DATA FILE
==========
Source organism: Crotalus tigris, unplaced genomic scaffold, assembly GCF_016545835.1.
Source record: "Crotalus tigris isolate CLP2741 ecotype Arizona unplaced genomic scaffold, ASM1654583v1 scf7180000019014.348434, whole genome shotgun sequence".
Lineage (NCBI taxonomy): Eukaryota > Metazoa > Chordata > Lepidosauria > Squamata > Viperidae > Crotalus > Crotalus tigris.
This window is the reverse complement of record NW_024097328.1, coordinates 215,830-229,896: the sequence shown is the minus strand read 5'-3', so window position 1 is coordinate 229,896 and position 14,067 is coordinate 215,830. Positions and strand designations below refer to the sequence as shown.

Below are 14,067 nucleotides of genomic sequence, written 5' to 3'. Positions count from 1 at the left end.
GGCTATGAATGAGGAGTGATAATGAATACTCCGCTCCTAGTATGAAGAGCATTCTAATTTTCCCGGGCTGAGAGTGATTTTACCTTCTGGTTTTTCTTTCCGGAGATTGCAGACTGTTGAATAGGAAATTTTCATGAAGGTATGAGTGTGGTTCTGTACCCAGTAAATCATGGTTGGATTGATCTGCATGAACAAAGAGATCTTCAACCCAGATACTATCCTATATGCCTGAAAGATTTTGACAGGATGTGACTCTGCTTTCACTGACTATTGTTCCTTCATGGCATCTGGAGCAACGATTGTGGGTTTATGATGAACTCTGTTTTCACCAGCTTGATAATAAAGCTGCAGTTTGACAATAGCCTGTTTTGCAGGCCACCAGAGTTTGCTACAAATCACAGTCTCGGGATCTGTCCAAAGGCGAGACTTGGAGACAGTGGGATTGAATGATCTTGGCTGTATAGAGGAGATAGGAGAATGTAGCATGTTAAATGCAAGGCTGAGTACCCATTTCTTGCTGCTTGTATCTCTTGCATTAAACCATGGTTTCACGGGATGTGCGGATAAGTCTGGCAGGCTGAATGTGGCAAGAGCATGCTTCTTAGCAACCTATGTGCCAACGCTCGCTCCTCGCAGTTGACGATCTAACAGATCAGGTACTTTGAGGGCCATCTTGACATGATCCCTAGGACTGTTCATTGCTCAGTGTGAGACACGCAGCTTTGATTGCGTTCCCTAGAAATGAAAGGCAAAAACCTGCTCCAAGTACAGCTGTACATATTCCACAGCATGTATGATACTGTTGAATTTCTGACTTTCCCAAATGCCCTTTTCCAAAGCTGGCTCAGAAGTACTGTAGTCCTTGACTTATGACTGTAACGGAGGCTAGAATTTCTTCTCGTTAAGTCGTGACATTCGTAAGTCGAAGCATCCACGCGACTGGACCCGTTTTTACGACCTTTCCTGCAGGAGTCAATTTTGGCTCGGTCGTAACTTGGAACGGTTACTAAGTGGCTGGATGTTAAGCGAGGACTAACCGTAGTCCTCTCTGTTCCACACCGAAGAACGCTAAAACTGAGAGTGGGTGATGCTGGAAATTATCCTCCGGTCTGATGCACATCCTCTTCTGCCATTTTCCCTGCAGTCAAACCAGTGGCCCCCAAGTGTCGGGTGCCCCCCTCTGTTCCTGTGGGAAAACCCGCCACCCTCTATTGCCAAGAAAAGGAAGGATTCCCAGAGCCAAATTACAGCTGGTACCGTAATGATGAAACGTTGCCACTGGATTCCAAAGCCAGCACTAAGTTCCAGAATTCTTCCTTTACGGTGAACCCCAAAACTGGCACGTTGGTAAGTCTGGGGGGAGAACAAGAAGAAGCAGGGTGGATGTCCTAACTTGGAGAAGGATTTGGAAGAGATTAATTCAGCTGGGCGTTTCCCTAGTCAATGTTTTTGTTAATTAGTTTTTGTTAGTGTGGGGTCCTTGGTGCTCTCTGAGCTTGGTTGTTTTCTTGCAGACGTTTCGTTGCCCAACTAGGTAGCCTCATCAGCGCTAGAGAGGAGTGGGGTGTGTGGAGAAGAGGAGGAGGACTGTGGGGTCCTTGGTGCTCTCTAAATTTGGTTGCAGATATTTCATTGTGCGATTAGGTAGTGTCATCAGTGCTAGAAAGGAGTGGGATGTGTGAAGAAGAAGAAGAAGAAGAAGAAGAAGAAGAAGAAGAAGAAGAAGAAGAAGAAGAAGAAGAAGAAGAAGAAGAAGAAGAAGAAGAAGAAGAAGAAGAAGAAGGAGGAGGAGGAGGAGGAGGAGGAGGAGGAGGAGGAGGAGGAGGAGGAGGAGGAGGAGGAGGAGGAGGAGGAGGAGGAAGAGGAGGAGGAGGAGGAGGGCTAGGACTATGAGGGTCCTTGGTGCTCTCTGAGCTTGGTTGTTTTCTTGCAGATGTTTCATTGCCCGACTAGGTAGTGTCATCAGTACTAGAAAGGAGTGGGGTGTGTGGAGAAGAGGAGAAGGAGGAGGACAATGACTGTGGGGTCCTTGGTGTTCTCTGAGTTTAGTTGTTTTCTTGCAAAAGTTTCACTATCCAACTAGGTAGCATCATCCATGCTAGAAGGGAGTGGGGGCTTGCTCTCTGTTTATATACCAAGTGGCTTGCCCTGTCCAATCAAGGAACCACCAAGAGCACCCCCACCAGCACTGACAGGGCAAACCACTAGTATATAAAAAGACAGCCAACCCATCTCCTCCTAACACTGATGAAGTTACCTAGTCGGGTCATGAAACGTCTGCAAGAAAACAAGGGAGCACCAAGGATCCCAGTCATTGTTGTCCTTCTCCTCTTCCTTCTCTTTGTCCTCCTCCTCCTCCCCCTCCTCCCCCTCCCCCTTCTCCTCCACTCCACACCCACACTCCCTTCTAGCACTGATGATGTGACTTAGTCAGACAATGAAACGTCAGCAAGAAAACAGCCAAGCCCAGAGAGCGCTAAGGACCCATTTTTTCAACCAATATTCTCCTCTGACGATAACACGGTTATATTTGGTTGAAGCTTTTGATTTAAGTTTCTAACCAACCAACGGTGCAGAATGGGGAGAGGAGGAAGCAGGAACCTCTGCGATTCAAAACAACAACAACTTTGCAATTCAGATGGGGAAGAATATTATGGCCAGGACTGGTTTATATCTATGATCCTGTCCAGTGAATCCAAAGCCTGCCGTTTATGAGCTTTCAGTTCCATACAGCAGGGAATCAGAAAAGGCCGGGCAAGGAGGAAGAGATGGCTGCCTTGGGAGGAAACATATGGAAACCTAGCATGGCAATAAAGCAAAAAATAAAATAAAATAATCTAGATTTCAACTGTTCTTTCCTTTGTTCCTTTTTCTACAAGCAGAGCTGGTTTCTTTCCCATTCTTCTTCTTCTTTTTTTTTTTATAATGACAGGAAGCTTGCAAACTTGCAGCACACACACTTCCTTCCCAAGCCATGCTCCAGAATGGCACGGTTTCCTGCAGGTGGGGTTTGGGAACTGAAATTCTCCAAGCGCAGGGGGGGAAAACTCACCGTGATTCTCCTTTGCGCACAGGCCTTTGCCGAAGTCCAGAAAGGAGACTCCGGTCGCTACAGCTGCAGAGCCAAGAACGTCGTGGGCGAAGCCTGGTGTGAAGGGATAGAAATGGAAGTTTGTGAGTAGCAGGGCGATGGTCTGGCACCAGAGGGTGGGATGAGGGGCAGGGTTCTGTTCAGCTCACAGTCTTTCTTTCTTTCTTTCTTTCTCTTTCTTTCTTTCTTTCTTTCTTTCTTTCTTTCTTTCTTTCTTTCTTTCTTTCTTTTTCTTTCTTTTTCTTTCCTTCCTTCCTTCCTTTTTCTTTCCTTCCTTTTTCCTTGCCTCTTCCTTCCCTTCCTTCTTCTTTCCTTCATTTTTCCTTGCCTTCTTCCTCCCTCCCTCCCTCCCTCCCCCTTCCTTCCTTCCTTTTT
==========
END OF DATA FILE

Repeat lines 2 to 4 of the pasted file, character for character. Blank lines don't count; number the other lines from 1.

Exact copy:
Source record: "Crotalus tigris isolate CLP2741 ecotype Arizona unplaced genomic scaffold, ASM1654583v1 scf7180000019014.348434, whole genome shotgun sequence".
Lineage (NCBI taxonomy): Eukaryota > Metazoa > Chordata > Lepidosauria > Squamata > Viperidae > Crotalus > Crotalus tigris.
This window is the reverse complement of record NW_024097328.1, coordinates 215,830-229,896: the sequence shown is the minus strand read 5'-3', so window position 1 is coordinate 229,896 and position 14,067 is coordinate 215,830. Positions and strand designations below refer to the sequence as shown.